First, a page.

• Political Geography: Europe, Turkey, Middle East, Ankara
  • Author: Bjørn Moller
  • Publication Date: 03-1999
  • Content Type: Working Paper
  • Institution: Danish Institute for International Studies
  • Abstract: There is little doubt that Iraq was in blatant violation of the 1991 ceasefire agreement in general and of the famous “mother of all resolutions”, UNSCR 687 (3 April 1991) in particular, in which the extent and modalities of the disarmament of the defeated aggressor were detailed: The Security Council..... 8. Decides that Iraq shall unconditionally accept the destruction, removal, or rendering harmless, under international supervision, of: a) all chemical and biological weapons and all stocks of agents and all related subsystems and components and all research, development, support and manufacturing facilities; b) all ballistic missiles with a range greater than 150 kilometres... 34. Decides to remain seized of the matter and to take such further steps as may be required for the implementation of this resolution and to secure peace and security in the area.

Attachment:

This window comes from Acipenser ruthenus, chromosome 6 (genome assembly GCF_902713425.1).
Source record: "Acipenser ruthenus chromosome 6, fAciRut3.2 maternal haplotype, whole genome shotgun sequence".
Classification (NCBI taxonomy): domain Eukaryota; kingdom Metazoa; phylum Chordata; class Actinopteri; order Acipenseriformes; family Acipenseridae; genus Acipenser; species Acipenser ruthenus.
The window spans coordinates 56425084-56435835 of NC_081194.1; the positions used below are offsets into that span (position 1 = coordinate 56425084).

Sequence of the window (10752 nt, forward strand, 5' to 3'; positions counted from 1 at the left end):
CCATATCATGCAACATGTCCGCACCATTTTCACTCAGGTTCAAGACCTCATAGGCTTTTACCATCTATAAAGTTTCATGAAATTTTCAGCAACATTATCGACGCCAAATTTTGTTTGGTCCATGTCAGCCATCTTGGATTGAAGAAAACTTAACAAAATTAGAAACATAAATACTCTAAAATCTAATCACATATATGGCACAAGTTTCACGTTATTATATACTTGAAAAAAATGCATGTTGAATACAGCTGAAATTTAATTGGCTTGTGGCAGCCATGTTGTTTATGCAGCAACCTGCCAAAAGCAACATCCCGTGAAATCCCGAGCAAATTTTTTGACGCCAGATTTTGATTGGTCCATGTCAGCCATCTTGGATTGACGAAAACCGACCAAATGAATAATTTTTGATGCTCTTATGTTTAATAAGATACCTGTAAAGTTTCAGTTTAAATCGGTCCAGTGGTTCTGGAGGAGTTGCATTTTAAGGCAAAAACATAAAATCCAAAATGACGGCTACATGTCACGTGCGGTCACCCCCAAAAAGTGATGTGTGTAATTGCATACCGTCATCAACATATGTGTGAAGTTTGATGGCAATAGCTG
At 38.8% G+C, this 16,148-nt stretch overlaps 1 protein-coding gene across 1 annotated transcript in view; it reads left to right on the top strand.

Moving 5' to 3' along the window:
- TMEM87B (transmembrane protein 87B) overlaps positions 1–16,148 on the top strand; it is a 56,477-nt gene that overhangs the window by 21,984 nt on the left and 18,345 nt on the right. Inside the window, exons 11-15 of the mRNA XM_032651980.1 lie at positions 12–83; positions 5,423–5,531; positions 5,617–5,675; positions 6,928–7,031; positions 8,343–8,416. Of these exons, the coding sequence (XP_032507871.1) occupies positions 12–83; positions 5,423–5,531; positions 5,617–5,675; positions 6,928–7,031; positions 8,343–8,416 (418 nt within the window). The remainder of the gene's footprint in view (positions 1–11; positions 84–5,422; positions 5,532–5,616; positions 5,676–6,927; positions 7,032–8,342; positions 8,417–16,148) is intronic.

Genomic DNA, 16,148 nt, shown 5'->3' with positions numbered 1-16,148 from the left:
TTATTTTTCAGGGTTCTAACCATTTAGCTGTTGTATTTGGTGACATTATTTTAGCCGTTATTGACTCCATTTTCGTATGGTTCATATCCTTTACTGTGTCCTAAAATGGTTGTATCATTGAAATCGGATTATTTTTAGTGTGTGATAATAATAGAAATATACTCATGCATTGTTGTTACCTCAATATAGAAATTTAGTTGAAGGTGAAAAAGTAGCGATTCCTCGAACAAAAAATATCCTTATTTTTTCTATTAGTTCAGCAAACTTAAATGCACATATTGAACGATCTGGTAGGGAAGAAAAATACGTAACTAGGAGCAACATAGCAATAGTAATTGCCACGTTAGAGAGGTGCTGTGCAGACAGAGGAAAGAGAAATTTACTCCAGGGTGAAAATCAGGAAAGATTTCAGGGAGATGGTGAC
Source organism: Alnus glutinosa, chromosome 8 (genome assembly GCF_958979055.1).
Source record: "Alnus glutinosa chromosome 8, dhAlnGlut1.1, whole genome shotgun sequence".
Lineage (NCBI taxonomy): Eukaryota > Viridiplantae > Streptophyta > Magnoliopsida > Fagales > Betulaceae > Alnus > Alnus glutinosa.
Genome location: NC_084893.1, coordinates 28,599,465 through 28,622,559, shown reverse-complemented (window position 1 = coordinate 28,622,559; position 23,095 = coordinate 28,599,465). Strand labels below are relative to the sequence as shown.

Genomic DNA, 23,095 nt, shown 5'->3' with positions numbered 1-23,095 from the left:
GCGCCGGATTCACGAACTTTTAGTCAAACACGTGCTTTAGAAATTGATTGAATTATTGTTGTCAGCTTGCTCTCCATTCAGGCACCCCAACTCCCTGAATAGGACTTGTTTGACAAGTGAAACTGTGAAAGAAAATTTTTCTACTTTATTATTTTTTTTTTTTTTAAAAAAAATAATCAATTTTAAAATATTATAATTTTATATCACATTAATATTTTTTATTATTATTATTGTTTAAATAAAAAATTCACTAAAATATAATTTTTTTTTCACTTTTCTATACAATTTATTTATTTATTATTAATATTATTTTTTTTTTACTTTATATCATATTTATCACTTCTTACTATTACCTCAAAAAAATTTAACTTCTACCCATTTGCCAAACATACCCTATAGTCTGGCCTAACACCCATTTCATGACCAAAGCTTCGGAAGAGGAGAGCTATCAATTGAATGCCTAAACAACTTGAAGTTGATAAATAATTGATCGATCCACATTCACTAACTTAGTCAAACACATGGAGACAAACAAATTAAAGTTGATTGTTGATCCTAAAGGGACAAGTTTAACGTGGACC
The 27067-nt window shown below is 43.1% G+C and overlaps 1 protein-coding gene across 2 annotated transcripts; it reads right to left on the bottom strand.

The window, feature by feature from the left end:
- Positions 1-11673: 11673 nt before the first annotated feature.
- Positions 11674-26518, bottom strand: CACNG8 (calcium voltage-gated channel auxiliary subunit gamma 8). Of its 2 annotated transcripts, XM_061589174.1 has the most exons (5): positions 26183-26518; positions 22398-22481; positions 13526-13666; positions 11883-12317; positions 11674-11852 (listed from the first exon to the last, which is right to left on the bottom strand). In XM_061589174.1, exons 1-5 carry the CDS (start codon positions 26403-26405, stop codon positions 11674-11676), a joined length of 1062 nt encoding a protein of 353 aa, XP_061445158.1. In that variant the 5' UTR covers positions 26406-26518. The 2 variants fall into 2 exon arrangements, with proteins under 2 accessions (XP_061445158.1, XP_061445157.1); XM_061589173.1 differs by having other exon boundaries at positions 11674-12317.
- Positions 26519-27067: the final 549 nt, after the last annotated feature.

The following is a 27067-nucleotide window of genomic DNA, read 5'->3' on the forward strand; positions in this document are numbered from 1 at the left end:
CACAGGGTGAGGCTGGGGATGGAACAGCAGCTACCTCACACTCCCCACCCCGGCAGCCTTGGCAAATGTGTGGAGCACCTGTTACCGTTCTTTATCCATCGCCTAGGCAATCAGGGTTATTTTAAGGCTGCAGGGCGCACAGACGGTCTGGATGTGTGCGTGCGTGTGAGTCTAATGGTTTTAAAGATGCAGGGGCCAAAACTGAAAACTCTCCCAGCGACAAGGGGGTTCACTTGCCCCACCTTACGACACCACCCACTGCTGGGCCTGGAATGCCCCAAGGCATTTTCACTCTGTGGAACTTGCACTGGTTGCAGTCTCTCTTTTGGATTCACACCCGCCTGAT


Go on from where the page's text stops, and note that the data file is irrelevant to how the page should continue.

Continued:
• Topic: Security, Foreign Policy, Arms Control and Proliferation, International Law, United Nations
  • Political Geography: United States, Middle East
  • Author: Gerald M. Steinberg
  • Publication Date: 07-1999
  • Content Type: Policy Brief
  • Institution: Jerusalem Center for Public Affairs
  • Abstract: Prime Minister Ehud Barak will not get a period of grace or a post-election honeymoon. Immediately upon taking office, he faces a number of pressing issues. Many of these are domestic - including religious-secular relations and economic concerns.
  • Topic: International Relations, Security, Foreign Policy
  • Political Geography: Russia, Europe, Middle East, Asia